“________, most of our new clients who decide to put this to work for them usually start with an initial investment of between ($X and $Y). Again, if you think this solution would work for you, where would you be along those lines?”

Option Five:

“And _________, after we go through the demo on this and you decide it’s something you’d like to take advantage of, we have three packages: Our Starter Kit for $X; our Professional Package for $Y; and our Elite Deluxe Package for $Z. Where would you see yourself, again, providing you like what you see?”

As you can tell, there are various ways of qualifying for budget, but they all have one thing in common: They qualify your prospect for budget! And you should, too. Don’t fall into the trap of “spraying and praying” as one of my companies put it.

Make it a point of thoroughly qualifying your prospects and only spending time with buyers who are able – and likely – to make the decision to do business with you…

NEXT – The Most Important Word In Sales

I was talking to a real estate agent the other day about the importance of disqualifying leads, and he told me an interesting story about their office’s top producer. He was talking to her one day and asking her what she did that made her so successful. She said her secret could be summed up with one word. When he asked what it was she said:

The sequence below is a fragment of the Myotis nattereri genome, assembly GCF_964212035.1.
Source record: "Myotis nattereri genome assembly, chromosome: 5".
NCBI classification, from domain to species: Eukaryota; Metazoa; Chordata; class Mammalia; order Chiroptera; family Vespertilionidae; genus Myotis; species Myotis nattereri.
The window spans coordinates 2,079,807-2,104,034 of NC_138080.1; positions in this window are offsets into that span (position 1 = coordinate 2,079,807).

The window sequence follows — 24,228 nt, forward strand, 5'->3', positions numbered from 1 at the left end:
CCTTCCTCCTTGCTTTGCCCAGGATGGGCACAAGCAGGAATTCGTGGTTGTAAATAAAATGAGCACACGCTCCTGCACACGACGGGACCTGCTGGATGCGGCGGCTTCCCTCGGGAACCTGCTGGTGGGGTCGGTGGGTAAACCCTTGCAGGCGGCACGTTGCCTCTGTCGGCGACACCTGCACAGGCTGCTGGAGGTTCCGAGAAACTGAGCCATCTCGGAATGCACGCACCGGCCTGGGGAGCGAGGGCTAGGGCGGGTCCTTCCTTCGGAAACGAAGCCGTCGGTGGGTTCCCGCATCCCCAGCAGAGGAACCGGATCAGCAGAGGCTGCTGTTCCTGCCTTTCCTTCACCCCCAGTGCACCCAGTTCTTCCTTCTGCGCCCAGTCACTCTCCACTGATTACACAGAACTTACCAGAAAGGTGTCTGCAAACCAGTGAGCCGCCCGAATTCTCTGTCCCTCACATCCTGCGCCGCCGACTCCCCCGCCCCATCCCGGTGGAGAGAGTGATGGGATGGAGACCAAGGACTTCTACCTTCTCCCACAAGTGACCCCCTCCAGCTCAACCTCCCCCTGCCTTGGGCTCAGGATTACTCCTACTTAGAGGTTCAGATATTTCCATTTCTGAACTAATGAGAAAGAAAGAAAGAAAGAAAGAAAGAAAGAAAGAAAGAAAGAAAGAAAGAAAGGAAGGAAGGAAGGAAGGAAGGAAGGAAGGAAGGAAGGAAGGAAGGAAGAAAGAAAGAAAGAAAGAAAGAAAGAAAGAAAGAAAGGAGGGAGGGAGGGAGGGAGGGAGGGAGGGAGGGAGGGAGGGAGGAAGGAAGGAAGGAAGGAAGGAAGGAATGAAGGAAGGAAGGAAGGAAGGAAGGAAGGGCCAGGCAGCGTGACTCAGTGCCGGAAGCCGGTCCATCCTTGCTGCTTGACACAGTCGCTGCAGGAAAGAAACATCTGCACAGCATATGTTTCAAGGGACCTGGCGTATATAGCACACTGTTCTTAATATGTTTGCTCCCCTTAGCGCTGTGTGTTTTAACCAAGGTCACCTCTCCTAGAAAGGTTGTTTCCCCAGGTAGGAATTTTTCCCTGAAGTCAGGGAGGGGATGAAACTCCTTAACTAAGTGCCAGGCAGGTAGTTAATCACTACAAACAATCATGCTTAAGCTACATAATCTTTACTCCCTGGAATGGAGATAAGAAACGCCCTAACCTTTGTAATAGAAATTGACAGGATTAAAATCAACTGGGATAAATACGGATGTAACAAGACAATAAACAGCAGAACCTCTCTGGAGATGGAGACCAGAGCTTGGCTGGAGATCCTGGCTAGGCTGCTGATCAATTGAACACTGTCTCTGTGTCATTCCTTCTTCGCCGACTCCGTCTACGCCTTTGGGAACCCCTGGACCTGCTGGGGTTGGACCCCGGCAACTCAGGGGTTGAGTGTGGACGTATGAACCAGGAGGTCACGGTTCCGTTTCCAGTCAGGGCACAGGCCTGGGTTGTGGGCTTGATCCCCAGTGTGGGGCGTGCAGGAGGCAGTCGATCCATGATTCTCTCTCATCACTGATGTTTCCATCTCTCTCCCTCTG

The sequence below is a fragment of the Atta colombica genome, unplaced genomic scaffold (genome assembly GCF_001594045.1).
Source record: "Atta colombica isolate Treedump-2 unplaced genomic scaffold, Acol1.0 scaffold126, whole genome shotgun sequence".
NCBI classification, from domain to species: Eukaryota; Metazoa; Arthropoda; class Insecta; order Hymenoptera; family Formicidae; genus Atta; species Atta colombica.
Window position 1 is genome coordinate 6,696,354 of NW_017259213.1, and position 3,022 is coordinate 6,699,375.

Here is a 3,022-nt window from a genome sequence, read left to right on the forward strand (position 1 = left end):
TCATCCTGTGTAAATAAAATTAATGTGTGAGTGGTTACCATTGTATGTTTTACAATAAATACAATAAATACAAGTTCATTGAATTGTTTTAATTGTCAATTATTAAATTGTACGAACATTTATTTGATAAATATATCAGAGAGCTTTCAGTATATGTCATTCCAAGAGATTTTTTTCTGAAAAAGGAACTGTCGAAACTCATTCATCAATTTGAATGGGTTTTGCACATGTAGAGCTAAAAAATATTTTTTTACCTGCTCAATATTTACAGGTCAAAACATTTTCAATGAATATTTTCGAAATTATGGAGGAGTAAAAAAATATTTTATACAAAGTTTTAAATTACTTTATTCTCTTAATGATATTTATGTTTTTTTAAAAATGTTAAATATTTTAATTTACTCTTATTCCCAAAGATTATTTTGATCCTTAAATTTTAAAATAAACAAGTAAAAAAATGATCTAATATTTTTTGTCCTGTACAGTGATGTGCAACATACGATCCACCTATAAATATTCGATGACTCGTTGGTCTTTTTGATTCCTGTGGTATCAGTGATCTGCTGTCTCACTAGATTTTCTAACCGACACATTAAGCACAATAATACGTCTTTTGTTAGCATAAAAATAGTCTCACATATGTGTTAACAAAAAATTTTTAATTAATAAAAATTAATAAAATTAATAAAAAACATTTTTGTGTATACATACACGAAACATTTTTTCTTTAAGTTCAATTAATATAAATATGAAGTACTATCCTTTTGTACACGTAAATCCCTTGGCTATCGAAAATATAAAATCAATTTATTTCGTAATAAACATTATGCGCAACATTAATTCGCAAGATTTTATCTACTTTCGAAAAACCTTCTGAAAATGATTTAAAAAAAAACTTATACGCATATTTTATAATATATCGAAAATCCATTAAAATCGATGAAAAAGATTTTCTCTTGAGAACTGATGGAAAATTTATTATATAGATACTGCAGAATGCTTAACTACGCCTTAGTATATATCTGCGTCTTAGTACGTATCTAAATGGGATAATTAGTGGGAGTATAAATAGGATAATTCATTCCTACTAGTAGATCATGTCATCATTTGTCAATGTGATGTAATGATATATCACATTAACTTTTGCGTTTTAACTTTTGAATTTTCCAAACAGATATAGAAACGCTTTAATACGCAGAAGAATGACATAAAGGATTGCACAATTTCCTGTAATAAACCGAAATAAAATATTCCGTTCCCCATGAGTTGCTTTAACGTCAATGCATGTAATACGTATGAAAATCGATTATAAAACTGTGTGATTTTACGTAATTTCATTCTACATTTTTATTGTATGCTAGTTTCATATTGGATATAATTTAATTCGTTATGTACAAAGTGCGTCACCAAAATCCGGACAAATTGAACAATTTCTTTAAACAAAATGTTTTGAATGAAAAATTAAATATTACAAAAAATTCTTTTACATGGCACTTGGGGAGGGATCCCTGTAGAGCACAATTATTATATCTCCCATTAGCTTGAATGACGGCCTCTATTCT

NEXT.

The moment I heard him tell me that I was in total agreement. I told him that was what I was trying to teach him with my disqualifying method. The majority of people you speak with, I told him, are never going to be a deal. The problem 80% of sales reps make is they spend time with them anyway, sending information, making multiple appointments, and begging and chasing the deal.

The Top 20% producers? Their attitude is – NEXT. And that’s when he said something interesting. He said he was afraid to let go because he didn’t want to chance losing a sale.

“If you don’t know after qualifying and listening to your prospect what it’s going to take to get the sale, or who isn’t a real buyer, then you’ve got problems — big problems.” I told him.

“I guess I kind of know but you can never be sure,” he said.

I’m here to tell you that it’s that attitude that separates the bottom 80% of sales reps from the Top 20%! The Top 20% know when to say, and aren’t afraid of saying, NEXT.